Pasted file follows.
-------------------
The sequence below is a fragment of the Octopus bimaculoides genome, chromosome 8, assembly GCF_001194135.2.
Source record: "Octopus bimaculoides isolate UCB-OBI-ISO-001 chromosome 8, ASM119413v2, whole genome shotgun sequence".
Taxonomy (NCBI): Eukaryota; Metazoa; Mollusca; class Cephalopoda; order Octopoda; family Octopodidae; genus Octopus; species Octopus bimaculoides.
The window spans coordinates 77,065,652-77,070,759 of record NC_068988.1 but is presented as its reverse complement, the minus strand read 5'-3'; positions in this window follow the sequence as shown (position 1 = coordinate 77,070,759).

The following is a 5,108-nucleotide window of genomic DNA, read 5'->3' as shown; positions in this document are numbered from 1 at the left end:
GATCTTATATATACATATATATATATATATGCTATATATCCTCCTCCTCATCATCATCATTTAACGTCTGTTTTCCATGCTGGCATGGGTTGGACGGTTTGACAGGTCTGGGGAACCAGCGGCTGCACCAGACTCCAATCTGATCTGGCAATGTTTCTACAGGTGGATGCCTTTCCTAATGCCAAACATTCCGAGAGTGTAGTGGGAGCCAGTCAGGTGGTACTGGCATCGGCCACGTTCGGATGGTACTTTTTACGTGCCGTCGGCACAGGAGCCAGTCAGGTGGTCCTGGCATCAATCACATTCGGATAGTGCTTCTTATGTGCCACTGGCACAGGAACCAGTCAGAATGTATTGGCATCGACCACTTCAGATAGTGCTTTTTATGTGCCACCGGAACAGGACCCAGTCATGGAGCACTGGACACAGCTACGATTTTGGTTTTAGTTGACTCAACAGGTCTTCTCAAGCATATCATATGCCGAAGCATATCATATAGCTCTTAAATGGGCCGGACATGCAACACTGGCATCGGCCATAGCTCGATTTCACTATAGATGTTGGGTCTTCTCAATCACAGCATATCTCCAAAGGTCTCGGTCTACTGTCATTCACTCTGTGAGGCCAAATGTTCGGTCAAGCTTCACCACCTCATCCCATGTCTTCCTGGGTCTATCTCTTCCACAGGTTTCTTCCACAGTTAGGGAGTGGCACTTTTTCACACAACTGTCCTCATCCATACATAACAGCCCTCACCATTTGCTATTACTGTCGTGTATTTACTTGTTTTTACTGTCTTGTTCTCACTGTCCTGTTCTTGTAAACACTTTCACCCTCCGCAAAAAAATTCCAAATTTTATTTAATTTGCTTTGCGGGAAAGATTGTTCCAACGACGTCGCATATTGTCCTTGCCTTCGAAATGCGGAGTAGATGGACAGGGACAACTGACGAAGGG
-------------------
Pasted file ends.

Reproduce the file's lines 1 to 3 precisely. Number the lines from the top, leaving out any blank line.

The sequence below is a fragment of the Octopus bimaculoides genome, chromosome 8, assembly GCF_001194135.2.
Source record: "Octopus bimaculoides isolate UCB-OBI-ISO-001 chromosome 8, ASM119413v2, whole genome shotgun sequence".
Taxonomy (NCBI): Eukaryota; Metazoa; Mollusca; class Cephalopoda; order Octopoda; family Octopodidae; genus Octopus; species Octopus bimaculoides.